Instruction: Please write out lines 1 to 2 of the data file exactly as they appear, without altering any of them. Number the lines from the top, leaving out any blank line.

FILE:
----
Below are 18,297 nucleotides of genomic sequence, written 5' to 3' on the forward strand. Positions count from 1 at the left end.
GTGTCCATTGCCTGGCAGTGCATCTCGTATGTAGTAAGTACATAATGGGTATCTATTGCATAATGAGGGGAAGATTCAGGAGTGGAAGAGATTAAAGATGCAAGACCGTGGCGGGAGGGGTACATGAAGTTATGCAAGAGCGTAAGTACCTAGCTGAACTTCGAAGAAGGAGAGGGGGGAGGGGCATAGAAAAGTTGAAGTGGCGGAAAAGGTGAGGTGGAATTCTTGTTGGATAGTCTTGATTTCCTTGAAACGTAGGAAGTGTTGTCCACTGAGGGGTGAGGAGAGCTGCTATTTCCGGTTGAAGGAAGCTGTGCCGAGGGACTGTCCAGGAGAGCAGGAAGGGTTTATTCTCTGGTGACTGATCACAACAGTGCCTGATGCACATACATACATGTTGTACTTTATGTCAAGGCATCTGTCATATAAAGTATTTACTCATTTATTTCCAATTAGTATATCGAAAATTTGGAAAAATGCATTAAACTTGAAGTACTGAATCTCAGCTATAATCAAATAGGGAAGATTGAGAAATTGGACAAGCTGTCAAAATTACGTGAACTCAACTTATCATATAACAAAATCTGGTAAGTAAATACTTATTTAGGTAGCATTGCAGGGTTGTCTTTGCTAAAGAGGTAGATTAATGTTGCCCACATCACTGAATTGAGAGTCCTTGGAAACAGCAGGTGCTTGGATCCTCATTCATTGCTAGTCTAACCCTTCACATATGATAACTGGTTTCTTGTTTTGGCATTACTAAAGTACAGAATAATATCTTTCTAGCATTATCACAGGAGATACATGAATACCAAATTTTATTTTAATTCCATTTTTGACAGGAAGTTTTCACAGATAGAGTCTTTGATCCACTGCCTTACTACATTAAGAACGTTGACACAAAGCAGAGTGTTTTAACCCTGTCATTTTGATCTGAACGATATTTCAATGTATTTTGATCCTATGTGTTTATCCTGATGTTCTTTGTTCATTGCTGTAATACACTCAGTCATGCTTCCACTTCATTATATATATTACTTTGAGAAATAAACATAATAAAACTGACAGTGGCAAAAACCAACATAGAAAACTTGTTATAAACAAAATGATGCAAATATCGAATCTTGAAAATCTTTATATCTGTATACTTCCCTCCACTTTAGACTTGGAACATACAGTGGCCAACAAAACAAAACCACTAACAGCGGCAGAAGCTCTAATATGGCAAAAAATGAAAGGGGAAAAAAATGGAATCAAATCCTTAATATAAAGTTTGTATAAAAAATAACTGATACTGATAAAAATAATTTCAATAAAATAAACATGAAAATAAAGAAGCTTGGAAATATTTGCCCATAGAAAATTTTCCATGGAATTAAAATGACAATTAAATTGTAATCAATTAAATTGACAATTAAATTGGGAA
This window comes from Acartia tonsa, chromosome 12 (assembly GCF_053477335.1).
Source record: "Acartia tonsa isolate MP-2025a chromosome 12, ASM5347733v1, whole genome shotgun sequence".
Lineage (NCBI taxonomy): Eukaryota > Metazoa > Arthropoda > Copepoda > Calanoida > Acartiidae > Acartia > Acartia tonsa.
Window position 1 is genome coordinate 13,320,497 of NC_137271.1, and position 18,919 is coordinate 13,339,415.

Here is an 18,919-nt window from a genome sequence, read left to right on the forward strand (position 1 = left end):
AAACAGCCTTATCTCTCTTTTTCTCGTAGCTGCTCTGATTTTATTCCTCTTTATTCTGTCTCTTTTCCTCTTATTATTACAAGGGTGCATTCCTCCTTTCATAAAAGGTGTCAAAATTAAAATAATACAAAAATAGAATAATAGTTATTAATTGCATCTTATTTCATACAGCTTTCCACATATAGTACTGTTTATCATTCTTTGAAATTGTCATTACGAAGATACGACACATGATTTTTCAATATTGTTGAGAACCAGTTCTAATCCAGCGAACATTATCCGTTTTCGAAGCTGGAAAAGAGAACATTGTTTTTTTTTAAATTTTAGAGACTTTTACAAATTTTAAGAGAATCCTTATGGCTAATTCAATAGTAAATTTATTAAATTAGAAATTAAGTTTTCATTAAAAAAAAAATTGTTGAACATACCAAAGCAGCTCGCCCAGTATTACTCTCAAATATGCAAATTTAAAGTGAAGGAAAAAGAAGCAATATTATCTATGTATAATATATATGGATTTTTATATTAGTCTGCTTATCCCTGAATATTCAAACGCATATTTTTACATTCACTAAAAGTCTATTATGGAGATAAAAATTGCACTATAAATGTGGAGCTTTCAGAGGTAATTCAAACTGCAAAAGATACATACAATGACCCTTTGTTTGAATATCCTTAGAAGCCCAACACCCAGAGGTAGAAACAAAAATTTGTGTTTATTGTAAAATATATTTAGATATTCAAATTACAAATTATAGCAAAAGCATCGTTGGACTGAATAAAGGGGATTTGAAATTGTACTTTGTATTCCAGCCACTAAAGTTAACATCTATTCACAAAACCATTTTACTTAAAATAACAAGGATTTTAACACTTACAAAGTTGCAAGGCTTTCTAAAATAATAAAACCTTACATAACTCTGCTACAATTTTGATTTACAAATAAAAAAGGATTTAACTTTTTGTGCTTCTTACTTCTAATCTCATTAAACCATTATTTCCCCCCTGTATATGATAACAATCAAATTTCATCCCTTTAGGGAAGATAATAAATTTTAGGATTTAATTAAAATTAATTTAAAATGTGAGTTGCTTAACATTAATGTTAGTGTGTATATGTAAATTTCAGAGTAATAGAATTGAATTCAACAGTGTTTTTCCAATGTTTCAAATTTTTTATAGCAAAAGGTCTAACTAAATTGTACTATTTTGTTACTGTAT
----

Below are 18,297 nucleotides of genomic sequence, written 5' to 3' on the forward strand. Positions count from 1 at the left end.
GTGTCCATTGCCTGGCAGTGCATCTCGTATGTAGTAAGTACATAATGGGTATCTATTGCATAATGAGGGGAAGATTCAGGAGTGGAAGAGATTAAAGATGCAAGACCGTGGCGGGAGGGGTACATGAAGTTATGCAAGAGCGTAAGTACCTAGCTGAACTTCGAAGAAGGAGAGGGGGGAGGGGCATAGAAAAGTTGAAGTGGCGGAAAAGGTGAGGTGGAATTCTTGTTGGATAGTCTTGATTTCCTTGAAACGTAGGAAGTGTTGTCCACTGAGGGGTGAGGAGAGCTGCTATTTCCGGTTGAAGGAAGCTGTGCCGAGGGACTGTCCAGGAGAGCAGGAAGGGTTTATTCTCTGGTGACTGATCACAACAGTGCCTGATGCACATACATACATGTTGTACTTTATGTCAAGGCATCTGTCATATAAAGTATTTACTCATTTATTTCCAATTAGTATATCGAAAATTTGGAAAAATGCATTAAACTTGAAGTACTGAATCTCAGCTATAATCAAATAGGGAAGATTGAGAAATTGGACAAGCTGTCAAAATTACGTGAACTCAACTTATCATATAACAAAATCTGGTAAGTAAATACTTATTTAGGTAGCATTGCAGGGTTGTCTTTGCTAAAGAGGTAGATTAATGTTGCCCACATCACTGAATTGAGAGTCCTTGGAAACAGCAGGTGCTTGGATCCTCATTCATTGCTAGTCTAACCCTTCACATATGATAACTGGTTTCTTGTTTTGGCATTACTAAAGTACAGAATAATATCTTTCTAGCATTATCACAGGAGATACATGAATACCAAATTTTATTTTAATTCCATTTTTGACAGGAAGTTTTCACAGATAGAGTCTTTGATCCACTGCCTTACTACATTAAGAACGTTGACACAAAGCAGAGTGTTTTAACCCTGTCATTTTGATCTGAACGATATTTCAATGTATTTTGATCCTATGTGTTTATCCTGATGTTCTTTGTTCATTGCTGTAATACACTCAGTCATGCTTCCACTTCATTATATATATTACTTTGAGAAATAAACATAATAAAACTGACAGTGGCAAAAACCAACATAGAAAACTTGTTATAAACAAAATGATGCAAATATCGAATCTTGAAAATCTTTATATCTGTATACTTCCCTCCACTTTAGACTTGGAACATACAGTGGCCAACAAAACAAAACCACTAACAGCGGCAGAAGCTCTAATATGGCAAAAAATGAAAGGGGAAAAAAATGGAATCAAATCCTTAATATAAAGTTTGTATAAAAAATAACTGATACTGATAAAAATAATTTCAATAAAATAAACATGAAAATAAAGAAGCTTGGAAATATTTGCCCATAGAAAATTTTCCATGGAATTAAAATGACAATTAAATTGTAATCAATTAAATTGACAATTAAATTGGGAA